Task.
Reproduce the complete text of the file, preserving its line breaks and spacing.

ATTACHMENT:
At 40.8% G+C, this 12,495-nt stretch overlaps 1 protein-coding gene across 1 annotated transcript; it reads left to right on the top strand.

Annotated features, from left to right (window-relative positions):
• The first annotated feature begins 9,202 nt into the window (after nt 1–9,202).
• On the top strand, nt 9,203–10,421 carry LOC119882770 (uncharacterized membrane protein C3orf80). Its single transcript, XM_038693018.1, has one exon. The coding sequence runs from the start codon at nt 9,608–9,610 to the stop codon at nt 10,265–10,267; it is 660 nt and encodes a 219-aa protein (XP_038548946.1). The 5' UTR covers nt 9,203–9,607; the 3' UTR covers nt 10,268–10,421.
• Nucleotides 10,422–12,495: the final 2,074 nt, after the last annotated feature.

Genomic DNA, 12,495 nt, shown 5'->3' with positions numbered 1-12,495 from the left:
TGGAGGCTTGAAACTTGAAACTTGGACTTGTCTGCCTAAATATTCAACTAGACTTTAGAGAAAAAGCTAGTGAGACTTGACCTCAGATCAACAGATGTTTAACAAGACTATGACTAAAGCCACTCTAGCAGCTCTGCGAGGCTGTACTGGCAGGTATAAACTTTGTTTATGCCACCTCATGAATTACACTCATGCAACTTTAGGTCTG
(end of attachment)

At 40.8% G+C, this 12,495-nt stretch overlaps 1 protein-coding gene across 1 annotated transcript; it reads left to right on the top strand.

Annotated features, from left to right (window-relative positions):
• The first annotated feature begins 9,202 nt into the window (after nt 1–9,202).
• On the top strand, nt 9,203–10,421 carry LOC119882770 (uncharacterized membrane protein C3orf80). Its single transcript, XM_038693018.1, has one exon. The coding sequence runs from the start codon at nt 9,608–9,610 to the stop codon at nt 10,265–10,267; it is 660 nt and encodes a 219-aa protein (XP_038548946.1). The 5' UTR covers nt 9,203–9,607; the 3' UTR covers nt 10,268–10,421.
• Nucleotides 10,422–12,495: the final 2,074 nt, after the last annotated feature.

Genomic DNA, 12,495 nt, shown 5'->3' with positions numbered 1-12,495 from the left:
TGGAGGCTTGAAACTTGAAACTTGGACTTGTCTGCCTAAATATTCAACTAGACTTTAGAGAAAAAGCTAGTGAGACTTGACCTCAGATCAACAGATGTTTAACAAGACTATGACTAAAGCCACTCTAGCAGCTCTGCGAGGCTGTACTGGCAGGTATAAACTTTGTTTATGCCACCTCATGAATTACACTCATGCAACTTTAGGTCTG